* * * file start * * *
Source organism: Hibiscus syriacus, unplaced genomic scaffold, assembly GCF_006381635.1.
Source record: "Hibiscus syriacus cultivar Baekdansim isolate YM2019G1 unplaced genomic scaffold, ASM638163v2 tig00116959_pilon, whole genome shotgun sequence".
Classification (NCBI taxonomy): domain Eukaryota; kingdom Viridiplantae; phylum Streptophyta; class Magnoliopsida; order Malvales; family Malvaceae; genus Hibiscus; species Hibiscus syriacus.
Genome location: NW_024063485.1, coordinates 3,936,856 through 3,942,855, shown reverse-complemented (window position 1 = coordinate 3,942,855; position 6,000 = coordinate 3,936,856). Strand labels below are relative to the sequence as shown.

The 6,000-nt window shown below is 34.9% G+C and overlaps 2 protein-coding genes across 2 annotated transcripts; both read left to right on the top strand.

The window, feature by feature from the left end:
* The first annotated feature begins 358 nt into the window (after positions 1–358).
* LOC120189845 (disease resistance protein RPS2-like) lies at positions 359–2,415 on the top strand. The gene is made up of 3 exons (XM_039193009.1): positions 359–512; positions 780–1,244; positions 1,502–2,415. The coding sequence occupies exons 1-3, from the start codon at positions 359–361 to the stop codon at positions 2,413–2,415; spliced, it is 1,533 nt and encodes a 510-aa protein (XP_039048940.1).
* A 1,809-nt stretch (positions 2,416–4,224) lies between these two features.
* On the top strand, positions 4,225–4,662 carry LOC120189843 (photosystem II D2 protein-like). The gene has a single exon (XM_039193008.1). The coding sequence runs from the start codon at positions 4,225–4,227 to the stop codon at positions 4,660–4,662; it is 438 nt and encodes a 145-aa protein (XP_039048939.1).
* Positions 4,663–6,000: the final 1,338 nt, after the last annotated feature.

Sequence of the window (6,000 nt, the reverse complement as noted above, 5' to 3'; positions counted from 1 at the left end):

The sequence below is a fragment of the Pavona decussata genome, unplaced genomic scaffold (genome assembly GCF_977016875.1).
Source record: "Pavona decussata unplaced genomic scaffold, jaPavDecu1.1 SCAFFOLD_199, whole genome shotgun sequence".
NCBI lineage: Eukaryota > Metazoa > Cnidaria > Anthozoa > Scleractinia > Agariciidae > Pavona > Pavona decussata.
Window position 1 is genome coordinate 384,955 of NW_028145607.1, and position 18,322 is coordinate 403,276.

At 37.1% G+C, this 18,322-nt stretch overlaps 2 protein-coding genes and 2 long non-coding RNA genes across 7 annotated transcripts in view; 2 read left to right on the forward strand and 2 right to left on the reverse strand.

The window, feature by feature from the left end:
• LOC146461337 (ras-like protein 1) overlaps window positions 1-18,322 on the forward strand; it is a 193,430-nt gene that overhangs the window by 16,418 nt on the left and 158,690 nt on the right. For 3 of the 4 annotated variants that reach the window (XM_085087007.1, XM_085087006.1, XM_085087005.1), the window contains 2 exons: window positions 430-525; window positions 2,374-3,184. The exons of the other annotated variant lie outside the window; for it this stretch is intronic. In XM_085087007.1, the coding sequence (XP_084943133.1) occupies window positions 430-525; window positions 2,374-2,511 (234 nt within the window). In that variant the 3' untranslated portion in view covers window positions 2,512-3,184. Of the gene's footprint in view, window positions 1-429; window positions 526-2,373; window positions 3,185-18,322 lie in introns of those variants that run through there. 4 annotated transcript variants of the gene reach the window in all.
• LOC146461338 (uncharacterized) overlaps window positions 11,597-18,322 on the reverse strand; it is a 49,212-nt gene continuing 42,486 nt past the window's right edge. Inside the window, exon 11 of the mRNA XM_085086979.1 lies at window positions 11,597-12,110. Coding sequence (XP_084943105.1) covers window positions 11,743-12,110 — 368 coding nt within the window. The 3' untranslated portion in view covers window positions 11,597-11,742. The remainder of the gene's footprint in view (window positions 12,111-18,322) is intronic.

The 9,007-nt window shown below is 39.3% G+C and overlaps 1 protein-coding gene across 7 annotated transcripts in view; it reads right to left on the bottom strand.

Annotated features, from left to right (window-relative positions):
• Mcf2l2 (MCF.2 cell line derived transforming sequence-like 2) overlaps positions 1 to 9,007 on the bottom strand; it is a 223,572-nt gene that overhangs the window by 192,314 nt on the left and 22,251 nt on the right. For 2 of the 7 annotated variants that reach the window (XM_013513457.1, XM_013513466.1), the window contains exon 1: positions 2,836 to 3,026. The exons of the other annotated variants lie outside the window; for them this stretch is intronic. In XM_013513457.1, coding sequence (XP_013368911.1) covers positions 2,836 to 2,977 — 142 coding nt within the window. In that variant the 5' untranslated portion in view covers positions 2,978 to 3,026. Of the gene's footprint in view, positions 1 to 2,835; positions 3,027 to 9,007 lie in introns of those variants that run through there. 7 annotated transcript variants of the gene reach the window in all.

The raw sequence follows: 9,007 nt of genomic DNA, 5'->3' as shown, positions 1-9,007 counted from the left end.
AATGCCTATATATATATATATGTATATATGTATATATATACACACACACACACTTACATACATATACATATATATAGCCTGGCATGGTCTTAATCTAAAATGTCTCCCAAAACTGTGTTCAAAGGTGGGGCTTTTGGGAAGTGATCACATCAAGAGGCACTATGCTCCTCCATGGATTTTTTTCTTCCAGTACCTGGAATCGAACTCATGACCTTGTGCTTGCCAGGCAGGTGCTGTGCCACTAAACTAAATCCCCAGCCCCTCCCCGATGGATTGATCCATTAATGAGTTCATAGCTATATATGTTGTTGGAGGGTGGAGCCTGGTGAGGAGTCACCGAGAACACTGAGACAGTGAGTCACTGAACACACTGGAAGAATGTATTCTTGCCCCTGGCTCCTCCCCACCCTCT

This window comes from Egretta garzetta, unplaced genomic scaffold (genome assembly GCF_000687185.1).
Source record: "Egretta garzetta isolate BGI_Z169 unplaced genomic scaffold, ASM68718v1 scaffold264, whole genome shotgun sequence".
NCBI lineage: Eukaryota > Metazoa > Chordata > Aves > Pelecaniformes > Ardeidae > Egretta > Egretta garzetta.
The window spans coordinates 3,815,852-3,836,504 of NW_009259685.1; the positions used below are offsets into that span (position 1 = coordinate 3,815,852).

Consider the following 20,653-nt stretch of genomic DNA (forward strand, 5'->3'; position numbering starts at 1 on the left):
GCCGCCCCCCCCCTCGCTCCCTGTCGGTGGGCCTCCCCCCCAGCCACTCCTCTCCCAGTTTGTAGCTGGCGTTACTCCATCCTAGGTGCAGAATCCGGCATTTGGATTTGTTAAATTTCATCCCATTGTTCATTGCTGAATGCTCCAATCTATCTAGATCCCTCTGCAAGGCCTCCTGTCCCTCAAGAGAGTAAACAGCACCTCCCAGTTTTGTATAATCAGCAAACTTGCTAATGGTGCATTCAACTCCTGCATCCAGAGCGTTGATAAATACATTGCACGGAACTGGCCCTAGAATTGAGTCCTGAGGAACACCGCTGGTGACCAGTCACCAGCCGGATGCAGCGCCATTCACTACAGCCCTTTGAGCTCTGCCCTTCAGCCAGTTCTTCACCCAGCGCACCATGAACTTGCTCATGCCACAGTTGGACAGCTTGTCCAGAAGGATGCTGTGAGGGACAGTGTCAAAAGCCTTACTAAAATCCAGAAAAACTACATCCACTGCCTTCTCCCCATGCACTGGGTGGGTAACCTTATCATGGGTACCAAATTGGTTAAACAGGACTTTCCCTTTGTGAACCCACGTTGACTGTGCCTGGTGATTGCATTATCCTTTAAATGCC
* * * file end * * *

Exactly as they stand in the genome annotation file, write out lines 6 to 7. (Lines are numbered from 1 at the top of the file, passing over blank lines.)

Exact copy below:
The window, feature by feature from the left end:
* The first annotated feature begins 358 nt into the window (after positions 1–358).